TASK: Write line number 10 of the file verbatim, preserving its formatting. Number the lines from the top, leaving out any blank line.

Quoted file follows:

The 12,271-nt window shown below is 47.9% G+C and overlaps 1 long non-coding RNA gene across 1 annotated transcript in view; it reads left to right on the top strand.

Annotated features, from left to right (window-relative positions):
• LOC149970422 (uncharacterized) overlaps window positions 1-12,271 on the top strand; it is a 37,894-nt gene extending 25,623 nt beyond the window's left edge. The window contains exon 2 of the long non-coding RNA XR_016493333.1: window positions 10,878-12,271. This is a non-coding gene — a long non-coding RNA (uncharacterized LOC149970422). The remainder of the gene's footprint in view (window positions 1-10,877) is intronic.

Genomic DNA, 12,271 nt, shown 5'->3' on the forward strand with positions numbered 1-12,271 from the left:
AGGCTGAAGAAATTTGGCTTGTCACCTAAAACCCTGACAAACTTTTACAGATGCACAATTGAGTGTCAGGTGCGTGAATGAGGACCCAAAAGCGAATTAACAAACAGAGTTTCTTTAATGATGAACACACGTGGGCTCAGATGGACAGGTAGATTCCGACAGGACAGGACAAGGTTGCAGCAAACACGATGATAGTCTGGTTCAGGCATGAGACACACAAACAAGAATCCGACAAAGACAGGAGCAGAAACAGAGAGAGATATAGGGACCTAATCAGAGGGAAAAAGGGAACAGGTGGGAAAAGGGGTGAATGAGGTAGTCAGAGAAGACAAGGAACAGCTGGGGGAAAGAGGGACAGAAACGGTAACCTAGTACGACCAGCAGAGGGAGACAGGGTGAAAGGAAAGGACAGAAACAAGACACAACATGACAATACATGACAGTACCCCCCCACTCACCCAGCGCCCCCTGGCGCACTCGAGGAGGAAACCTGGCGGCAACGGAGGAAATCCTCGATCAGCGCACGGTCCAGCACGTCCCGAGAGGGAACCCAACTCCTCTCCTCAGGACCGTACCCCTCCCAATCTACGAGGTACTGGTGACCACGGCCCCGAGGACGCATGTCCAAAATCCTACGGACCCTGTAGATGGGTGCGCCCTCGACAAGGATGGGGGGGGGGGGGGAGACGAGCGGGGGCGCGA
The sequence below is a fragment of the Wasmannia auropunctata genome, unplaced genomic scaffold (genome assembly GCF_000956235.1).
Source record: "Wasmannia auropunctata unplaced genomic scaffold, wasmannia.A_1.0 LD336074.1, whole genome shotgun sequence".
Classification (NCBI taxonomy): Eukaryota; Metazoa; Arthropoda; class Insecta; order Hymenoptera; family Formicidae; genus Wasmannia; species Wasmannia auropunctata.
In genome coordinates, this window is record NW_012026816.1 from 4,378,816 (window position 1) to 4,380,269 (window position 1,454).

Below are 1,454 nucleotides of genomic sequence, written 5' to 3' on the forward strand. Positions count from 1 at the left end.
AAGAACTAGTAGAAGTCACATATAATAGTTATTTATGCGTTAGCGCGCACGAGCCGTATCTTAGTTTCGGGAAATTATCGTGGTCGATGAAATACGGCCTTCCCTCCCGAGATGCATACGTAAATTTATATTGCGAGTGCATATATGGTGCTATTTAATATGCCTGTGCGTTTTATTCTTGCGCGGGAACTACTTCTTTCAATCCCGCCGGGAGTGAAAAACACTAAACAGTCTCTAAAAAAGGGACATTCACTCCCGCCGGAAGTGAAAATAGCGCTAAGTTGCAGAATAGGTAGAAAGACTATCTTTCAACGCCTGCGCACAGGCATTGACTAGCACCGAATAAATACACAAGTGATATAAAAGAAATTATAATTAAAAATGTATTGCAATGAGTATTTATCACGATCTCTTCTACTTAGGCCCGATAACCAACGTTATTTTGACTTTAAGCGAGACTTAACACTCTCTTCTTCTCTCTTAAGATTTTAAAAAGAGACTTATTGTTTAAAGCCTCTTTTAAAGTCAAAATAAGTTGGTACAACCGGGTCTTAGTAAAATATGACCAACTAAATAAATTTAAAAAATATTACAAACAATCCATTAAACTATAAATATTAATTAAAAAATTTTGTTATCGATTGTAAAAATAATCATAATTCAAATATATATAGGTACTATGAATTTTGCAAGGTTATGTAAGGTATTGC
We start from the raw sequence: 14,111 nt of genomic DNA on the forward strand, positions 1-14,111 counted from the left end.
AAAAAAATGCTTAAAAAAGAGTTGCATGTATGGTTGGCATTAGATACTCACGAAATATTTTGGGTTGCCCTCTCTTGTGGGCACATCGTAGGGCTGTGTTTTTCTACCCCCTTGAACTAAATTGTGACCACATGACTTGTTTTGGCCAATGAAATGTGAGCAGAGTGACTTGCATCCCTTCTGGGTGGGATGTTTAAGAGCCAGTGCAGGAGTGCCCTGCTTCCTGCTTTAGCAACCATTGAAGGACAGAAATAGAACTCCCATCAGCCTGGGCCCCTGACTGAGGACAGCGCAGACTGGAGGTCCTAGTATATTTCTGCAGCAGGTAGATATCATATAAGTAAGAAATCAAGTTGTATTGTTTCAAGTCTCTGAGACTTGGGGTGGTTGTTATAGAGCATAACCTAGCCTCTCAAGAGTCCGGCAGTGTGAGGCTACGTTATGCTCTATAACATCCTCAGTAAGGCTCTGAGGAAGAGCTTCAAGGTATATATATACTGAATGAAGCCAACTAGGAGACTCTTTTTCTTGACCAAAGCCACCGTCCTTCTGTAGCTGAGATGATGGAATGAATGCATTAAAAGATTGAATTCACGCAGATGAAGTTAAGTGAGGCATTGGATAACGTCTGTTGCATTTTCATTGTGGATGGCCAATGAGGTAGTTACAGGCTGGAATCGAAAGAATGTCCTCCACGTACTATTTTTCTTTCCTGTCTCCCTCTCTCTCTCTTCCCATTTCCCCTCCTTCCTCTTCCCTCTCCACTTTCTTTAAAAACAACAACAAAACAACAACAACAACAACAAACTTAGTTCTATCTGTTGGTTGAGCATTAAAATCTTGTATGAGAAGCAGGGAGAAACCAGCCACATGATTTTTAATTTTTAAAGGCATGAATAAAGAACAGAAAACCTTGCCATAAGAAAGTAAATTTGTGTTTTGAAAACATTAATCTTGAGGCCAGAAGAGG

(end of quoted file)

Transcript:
Below are 1,454 nucleotides of genomic sequence, written 5' to 3' on the forward strand. Positions count from 1 at the left end.